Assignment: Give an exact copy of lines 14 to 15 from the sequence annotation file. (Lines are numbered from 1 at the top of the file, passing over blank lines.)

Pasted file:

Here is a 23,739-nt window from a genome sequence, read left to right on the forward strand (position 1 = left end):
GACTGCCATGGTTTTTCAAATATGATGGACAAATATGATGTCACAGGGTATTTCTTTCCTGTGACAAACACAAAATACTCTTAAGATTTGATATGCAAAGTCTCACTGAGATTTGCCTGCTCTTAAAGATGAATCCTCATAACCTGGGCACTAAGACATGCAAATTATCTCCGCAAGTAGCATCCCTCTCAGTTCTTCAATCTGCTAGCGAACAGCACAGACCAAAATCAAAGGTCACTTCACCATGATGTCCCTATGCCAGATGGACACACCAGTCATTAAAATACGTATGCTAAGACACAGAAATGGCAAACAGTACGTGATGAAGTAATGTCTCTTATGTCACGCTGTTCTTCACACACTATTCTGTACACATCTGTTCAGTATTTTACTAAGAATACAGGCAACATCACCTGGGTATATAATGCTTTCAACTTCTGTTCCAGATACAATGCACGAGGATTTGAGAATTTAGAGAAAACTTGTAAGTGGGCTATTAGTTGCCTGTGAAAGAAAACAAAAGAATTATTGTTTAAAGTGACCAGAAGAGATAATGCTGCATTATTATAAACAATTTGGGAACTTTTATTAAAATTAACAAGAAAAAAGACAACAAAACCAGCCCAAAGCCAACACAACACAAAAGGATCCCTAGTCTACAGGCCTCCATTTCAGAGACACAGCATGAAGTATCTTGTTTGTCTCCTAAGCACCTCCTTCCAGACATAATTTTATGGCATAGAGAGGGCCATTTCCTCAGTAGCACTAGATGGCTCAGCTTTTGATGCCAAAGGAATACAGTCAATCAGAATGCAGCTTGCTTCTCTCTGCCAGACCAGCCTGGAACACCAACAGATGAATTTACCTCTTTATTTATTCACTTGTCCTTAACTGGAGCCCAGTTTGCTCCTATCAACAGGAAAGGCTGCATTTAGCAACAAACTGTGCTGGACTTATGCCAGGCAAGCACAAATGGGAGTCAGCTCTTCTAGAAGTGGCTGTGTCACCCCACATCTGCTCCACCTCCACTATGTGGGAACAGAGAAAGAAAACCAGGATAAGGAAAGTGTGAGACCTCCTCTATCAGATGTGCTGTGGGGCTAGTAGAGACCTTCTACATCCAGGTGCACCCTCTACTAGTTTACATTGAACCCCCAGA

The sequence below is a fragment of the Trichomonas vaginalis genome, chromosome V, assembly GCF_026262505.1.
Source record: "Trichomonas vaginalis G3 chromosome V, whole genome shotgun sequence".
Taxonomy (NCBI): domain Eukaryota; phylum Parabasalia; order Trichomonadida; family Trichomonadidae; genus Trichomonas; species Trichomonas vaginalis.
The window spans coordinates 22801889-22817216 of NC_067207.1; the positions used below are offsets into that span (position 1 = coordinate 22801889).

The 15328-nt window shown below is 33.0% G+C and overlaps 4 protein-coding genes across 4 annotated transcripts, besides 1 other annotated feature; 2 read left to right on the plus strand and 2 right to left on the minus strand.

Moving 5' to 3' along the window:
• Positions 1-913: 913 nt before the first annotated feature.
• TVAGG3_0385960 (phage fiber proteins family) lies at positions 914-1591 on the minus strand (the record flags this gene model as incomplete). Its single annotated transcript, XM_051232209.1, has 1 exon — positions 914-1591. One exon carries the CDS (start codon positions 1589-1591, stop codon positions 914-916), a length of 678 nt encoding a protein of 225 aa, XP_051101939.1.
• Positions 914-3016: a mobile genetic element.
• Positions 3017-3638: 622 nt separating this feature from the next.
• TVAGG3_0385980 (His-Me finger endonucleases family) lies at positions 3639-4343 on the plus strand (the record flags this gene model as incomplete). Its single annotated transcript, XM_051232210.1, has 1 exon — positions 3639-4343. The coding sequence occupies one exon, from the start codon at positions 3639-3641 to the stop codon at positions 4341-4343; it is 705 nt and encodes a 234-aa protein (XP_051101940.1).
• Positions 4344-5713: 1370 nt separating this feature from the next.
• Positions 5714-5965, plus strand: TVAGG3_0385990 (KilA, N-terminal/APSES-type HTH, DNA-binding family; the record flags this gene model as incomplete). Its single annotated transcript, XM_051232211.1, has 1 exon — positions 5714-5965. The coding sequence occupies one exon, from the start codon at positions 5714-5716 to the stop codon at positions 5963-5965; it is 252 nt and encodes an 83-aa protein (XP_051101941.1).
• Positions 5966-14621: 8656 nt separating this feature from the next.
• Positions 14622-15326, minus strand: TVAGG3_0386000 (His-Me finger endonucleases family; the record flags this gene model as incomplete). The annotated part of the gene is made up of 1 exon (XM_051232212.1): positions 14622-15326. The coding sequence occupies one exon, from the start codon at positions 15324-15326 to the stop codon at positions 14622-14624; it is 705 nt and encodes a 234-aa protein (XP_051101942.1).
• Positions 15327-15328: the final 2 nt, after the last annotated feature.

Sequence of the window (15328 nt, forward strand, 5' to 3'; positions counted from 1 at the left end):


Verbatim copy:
• Positions 4344-5713: 1370 nt separating this feature from the next.
• Positions 5714-5965, plus strand: TVAGG3_0385990 (KilA, N-terminal/APSES-type HTH, DNA-binding family; the record flags this gene model as incomplete). Its single annotated transcript, XM_051232211.1, has 1 exon — positions 5714-5965. The coding sequence occupies one exon, from the start codon at positions 5714-5716 to the stop codon at positions 5963-5965; it is 252 nt and encodes an 83-aa protein (XP_051101941.1).